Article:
7. WordNet 1.7 Vocabulary Helper ( == WordNet)
  8. LookWAYup Translating Dictionary/Thesaurus ( = WordNet)
  9. TheFreeDictionary.com ( = WordNet)

OneLook indexes a lot more dictionaries than that, but it appears most of them do not have an entry for "paper bag" (understandable, given that the meaning of the compound is exactly equivalent to the sum of the meanings of its components).


Bottom line: I don't think we can condemn WordNet based on one confusingly-worded definition (for a term that probably doesn't need a separate dictionary entry in the first place). However, it's definitely a good idea to have another dictionary in your arsenal, one that doesn't just crib from WordNet. Alternatively, if you're only going to bookmark a single online dictionary, make it an aggregator such as Wordnik or OneLook, instead of a single-source dictionary such as Merriam-Webster, Wiktionary, or WordNet.

  • This is exactly the kind of answer I was looking for. Thanks. :) – MrHen Apr 7 '11 at 1:52
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I agree with what Martha stated. I'd like to point out that WordNet isn't a dictionary per se, but is called a lexical database. The About page and Wikipedia's article both have useful overviews. Wikipedia says

It groups English words into sets of synonyms called synsets, provides short, general definitions, and records the various semantic relations between these synonym sets. The purpose is twofold: to produce a combination of dictionary and thesaurus that is more intuitively usable, and to support automatic text analysis and artificial intelligence applications.

  • +1 for actually reading the manual, even if you misspelled my name. :) – Marthaª Apr 8 '11 at 14:27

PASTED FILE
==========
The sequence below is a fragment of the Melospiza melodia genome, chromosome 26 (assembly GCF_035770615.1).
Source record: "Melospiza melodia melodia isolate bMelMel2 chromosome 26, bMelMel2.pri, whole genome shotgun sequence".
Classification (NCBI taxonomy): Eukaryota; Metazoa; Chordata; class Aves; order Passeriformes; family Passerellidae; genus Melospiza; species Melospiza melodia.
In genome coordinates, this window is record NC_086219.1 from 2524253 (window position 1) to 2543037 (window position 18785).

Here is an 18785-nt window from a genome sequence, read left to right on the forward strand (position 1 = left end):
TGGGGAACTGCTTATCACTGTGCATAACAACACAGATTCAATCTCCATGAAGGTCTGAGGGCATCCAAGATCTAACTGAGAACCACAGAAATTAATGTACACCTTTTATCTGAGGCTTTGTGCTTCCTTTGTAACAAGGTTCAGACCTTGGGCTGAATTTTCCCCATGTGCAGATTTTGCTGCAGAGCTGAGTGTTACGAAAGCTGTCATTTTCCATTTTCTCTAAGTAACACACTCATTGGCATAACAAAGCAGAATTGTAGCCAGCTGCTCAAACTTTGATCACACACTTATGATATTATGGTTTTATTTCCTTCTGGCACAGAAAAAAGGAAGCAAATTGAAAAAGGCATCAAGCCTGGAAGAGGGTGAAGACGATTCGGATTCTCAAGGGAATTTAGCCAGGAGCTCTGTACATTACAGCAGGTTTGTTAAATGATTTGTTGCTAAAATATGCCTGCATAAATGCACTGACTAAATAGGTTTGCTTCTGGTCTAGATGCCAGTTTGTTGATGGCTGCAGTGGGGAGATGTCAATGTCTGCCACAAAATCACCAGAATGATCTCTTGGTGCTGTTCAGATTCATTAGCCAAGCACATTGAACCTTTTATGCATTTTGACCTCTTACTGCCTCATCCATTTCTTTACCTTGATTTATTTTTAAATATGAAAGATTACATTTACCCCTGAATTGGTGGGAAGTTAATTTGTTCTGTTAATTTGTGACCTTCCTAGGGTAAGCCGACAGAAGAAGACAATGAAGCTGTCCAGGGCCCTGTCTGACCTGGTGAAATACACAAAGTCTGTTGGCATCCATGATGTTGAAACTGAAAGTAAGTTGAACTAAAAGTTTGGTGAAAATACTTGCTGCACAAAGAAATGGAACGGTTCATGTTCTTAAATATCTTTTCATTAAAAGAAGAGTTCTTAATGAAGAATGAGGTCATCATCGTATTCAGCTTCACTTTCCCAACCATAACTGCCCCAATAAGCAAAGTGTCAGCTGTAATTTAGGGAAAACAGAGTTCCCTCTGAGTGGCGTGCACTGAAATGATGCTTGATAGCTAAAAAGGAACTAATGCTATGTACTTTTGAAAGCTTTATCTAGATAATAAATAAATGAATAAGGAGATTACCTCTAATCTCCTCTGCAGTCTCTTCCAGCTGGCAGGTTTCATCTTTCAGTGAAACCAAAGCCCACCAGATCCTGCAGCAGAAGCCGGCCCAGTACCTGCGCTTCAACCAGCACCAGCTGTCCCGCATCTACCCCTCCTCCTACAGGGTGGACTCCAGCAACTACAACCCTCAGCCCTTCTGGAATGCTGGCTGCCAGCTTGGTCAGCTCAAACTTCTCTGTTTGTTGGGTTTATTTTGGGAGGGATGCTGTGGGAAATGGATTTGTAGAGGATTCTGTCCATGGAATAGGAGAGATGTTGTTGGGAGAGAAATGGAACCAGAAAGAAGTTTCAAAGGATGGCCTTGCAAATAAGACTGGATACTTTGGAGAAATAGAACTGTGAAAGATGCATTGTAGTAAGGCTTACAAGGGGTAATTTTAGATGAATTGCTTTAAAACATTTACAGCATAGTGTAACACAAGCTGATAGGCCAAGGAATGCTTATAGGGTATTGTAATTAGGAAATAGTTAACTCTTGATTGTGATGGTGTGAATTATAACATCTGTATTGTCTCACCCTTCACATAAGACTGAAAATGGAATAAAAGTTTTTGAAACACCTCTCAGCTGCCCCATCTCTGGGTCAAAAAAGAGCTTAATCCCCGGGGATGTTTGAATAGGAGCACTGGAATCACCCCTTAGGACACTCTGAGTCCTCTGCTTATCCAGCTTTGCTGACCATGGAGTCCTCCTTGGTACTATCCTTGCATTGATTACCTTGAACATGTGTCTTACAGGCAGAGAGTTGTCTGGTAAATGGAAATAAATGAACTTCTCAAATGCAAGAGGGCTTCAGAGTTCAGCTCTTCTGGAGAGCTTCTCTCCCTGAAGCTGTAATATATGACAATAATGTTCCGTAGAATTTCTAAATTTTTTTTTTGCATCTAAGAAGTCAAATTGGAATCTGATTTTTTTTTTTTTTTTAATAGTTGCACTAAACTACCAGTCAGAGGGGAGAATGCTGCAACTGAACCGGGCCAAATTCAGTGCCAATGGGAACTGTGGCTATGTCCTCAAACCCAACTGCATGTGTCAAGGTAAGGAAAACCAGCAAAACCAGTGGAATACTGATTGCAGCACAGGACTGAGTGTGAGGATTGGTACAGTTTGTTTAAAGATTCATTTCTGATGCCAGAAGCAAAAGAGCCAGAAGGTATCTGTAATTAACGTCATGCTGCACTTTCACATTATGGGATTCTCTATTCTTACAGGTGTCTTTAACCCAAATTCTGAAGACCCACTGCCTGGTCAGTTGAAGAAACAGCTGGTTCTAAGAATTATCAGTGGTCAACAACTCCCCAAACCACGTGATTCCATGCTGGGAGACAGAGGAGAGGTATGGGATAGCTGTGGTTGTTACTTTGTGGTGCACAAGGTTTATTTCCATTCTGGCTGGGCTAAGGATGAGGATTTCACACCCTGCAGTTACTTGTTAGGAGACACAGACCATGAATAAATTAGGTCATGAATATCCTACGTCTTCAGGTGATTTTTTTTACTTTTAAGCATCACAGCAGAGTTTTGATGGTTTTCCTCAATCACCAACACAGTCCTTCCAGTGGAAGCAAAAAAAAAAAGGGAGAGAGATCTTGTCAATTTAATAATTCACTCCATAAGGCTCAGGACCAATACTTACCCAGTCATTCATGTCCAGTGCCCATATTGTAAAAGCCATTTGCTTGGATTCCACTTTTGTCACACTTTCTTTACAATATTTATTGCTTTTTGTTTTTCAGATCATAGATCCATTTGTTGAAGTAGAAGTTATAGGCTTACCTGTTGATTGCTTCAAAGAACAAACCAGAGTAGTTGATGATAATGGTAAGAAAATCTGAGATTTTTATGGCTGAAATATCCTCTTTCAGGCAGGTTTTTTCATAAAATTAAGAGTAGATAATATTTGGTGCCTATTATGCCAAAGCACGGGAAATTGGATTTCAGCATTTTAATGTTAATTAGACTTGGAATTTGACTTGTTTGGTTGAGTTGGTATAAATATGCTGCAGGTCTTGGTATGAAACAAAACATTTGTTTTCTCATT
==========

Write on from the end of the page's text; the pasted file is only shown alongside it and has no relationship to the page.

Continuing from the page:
• Sorry for the typo, Martha. My typing and proofing gets poor at times. – mgkrebbs Apr 8 '11 at 17:22
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As mgkrebbs said, WordNet is mainly for machines, not for humans. Sources which blindly include its content as definitions, like those you mentioned, are clearly untrustworthy and should never be used as references. These sites usually only exist to attract clicks from search engines, not to provide real content.

By contrast, Wiktionary is an open data and free culture copyleft dictionary made and manually curated by humans. There is some automatic maintenance of various kinds and some public domain resources were largely imported, such as as the Webster's Dictionary, 1913, but these are actual dictionaries too. Hence, Wiktionary's quality is generally superior, as proven by ample research, and it's generally fine to use it as learning resource, albeit with a grain of salt.

See my answer https://english.meta.stackexchange.com/a/7314/130551 for details on how StackExchange and Wiktionary entries can help each other.

  • Hijacking a question that doesn't mention Wiktionary to promote your favoured sites is generally frowned on here. – TimLymington Nov 20 '15 at 22:32
  • @TimLymington I did not do such a thing, because Wiktionary is not my (most) favoured (dictionary) site. Did you read the research I linked, which explains why I mention Wiktionary to answer the question? meta.wikimedia.org/wiki/Research:Newsletter/2015/… If you know other scientific assessments of WordNet, I encourage you to add your own answer; in the meanwhile, I answered with the scientific assessments I knew about. – Nemo Nov 20 '15 at 23:28